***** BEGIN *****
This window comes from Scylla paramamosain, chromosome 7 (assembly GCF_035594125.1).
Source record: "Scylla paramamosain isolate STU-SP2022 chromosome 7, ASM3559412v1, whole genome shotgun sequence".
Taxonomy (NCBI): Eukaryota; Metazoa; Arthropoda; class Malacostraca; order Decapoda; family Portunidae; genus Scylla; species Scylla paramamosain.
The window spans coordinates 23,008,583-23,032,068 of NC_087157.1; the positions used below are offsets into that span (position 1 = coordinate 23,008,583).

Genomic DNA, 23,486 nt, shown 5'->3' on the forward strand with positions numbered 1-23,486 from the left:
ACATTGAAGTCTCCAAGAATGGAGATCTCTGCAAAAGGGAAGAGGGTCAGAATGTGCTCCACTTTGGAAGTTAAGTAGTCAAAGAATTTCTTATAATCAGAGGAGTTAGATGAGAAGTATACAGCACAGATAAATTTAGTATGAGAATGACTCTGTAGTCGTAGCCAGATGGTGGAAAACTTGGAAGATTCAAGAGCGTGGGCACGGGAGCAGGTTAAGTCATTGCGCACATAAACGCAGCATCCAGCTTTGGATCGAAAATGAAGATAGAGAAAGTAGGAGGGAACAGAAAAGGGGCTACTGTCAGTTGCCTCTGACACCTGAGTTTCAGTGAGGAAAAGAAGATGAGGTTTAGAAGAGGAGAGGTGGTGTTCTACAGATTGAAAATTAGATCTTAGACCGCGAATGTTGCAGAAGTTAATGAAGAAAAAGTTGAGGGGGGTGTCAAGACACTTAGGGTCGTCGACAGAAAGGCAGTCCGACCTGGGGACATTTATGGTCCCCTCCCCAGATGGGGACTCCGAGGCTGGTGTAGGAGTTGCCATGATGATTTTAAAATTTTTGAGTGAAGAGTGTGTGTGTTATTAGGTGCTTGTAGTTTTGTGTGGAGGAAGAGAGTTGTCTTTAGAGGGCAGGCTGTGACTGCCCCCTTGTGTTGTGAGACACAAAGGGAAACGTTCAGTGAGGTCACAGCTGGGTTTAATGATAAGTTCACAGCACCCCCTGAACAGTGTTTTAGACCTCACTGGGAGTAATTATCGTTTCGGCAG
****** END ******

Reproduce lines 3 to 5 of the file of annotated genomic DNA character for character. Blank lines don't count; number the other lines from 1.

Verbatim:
Taxonomy (NCBI): Eukaryota; Metazoa; Arthropoda; class Malacostraca; order Decapoda; family Portunidae; genus Scylla; species Scylla paramamosain.
The window spans coordinates 23,008,583-23,032,068 of NC_087157.1; the positions used below are offsets into that span (position 1 = coordinate 23,008,583).

Genomic DNA, 23,486 nt, shown 5'->3' on the forward strand with positions numbered 1-23,486 from the left: